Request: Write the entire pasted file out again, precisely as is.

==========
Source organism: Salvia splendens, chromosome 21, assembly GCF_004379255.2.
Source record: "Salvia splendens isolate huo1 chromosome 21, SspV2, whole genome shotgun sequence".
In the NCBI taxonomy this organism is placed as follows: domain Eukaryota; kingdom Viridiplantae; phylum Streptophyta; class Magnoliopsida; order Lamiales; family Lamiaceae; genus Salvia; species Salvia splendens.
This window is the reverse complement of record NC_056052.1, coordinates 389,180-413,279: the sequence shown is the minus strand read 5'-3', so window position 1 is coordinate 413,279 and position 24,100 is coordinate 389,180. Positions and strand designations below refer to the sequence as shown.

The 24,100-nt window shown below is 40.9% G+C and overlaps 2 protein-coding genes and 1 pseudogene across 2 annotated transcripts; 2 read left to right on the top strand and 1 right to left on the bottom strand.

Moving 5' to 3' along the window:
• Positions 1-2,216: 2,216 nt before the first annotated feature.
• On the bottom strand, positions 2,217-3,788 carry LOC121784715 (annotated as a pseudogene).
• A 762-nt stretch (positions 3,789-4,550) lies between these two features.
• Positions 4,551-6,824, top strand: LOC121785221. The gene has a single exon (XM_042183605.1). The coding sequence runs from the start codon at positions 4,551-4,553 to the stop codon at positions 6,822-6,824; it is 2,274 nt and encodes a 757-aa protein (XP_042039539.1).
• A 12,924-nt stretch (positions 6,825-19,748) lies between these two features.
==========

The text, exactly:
Source organism: Salvia splendens, chromosome 21, assembly GCF_004379255.2.
Source record: "Salvia splendens isolate huo1 chromosome 21, SspV2, whole genome shotgun sequence".
In the NCBI taxonomy this organism is placed as follows: domain Eukaryota; kingdom Viridiplantae; phylum Streptophyta; class Magnoliopsida; order Lamiales; family Lamiaceae; genus Salvia; species Salvia splendens.
This window is the reverse complement of record NC_056052.1, coordinates 389,180-413,279: the sequence shown is the minus strand read 5'-3', so window position 1 is coordinate 413,279 and position 24,100 is coordinate 389,180. Positions and strand designations below refer to the sequence as shown.

The 24,100-nt window shown below is 40.9% G+C and overlaps 2 protein-coding genes and 1 pseudogene across 2 annotated transcripts; 2 read left to right on the top strand and 1 right to left on the bottom strand.

Moving 5' to 3' along the window:
• Positions 1-2,216: 2,216 nt before the first annotated feature.
• On the bottom strand, positions 2,217-3,788 carry LOC121784715 (annotated as a pseudogene).
• A 762-nt stretch (positions 3,789-4,550) lies between these two features.
• Positions 4,551-6,824, top strand: LOC121785221. The gene has a single exon (XM_042183605.1). The coding sequence runs from the start codon at positions 4,551-4,553 to the stop codon at positions 6,822-6,824; it is 2,274 nt and encodes a 757-aa protein (XP_042039539.1).
• A 12,924-nt stretch (positions 6,825-19,748) lies between these two features.